Race Across the World: How the BBC series was made
Imagine planning a TV show where you had eight people travelling 12,000 miles over 50 days - and no idea exactly how they would do it.
That was the logistical nightmare for the team behind Race Across the World, which comes to its dramatic conclusion on Sunday.
The pairs were given the cost of a single airfare from London to Singapore, in cash - the catch being, they couldn't take a single flight.
Oh and they weren't allowed bank cards or smartphones. And had to check in at five checkpoints along the way, only learning the location of the next one when they arrived.
The journey would take in stunning sights, emotional epiphany, weird weather - and goat polo. Yes, goat polo. With countless possible options every single day, all that was going to take a lot more than a simple risk assessment form for the production team.
'Leap into the unknown'
"It's been massively challenging," says Mark Saben, executive producer of Race Across the World for Studio Lambert. "But I like doing things that scare me."
So here was the challenge, taken up by the teams (five started the race, and six pairs took part in all - but one team had to be replaced in the first episode due to a family emergency, and one was eliminated at the second checkpoint):
- They had to travel the 12,000 or so miles overland - Singapore being chosen as it's the further place from the UK you can get to by rail and road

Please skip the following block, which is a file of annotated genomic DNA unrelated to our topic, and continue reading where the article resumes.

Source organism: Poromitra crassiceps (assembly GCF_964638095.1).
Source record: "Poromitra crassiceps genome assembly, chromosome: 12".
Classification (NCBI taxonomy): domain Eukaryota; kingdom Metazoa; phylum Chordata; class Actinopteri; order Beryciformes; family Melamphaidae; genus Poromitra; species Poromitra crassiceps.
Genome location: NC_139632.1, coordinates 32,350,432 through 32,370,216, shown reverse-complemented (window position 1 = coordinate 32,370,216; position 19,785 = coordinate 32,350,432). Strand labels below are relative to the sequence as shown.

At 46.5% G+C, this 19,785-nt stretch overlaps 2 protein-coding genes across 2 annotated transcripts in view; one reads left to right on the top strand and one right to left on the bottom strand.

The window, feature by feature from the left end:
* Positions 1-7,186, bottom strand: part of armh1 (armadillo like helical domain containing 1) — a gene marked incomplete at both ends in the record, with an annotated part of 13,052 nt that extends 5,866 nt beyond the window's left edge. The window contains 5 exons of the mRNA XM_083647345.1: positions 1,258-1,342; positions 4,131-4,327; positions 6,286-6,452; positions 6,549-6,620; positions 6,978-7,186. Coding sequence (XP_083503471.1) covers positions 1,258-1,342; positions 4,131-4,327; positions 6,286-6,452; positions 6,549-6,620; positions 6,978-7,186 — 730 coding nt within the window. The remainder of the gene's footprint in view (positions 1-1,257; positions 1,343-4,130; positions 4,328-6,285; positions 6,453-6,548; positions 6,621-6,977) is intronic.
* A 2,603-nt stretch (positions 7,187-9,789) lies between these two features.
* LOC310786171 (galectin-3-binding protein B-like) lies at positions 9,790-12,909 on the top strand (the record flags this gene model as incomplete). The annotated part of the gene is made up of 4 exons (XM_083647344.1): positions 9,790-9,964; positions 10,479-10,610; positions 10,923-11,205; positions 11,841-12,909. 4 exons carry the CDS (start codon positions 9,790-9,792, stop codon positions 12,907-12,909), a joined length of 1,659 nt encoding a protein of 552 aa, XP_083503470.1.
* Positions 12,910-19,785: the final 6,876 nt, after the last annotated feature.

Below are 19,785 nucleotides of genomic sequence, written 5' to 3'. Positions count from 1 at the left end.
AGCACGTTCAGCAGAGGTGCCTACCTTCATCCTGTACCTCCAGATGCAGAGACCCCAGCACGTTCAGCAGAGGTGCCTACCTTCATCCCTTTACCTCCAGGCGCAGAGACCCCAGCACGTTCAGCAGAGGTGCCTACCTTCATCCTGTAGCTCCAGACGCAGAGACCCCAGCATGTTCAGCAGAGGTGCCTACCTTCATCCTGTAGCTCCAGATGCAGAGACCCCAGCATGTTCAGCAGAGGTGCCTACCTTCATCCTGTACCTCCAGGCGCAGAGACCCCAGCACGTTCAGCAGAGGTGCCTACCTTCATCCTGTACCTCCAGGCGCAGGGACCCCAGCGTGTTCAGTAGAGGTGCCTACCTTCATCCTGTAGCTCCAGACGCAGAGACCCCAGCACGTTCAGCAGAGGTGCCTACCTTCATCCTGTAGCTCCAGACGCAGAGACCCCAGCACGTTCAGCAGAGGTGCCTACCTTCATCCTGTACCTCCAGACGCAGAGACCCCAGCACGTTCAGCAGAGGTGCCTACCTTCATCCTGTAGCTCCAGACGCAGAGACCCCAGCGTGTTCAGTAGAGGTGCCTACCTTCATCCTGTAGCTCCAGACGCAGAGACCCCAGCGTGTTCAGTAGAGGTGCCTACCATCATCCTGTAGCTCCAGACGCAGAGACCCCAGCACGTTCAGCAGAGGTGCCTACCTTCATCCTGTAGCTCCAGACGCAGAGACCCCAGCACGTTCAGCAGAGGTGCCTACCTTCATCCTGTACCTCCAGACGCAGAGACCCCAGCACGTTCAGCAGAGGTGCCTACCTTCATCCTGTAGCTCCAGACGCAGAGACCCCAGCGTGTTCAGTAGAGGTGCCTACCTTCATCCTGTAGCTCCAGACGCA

- They were given: a world map; money belts containing £1,329 in pounds sterling each; a GPS device to track their progress; a travel guide with local job ads, so they could top up their cash along the way
- The first team to arrive in Singapore would get a £20,000 prize to share
- Each team had two members of the film crew embedded with them, but they had no say in any of the decisions
"It's been a year in the making," explains Mark. "We got two assistant producers to do a recce first. It's all very well doing theoretically, looking at timetables and things. But until someone does it for real, you don't know where the difficulties might lie.
"One of the poor sods had to do the actual trip again as they were attached to one of the teams - he was very stoical and didn't tell them until the very end though. As much as possible, we wanted it to feel like a dry run."
While things like visas and vaccines "for every conceivable country" were sorted in advance, there were some things they hadn't thought about.
"We found out currency changing places are never near the main hubs," he says. "And internet cafes were so scarce - because everyone has smartphones now. Things like that were really useful to find out."
The teams were:
- Best friends Josh and Felix, both 32, from London
- Father and son Darron, 48, and Alex, 20, from Bradford
- Best friends Natalie, from London, and Shameema, from Manchester, both 38
- Lifelong friends Sue, 57, and Clare, 58, from Bishop's Stortford and Leeds
- Husband and wife Bindu, 48, and Jinda, 46, from Nottingham
- They were replaced by retired couple Elaine and Tony, both 61, from North Yorkshire
The lack of knowing in advance what was happening was part of the show's beauty, he says.
"They were given a licence to go where they wanted," says Mark. "It was so important they owned their own journey. And it made it more dynamic.
"Everything they did was their own decision. So when we had Darron and Alex seeing the elephants in Cambodia, Josh and Felix going climbing in China - it was their decision to spend their time or money that way, to have those experiences.
"The whole race was a balance between the speed and the experience. It's a once-in-a-lifetime trip. If you have the opportunity to stop in paddy fields, or rush ahead, what do you prioritise? Can you travel smartly and have these experiences too?"
What didn't viewers see..?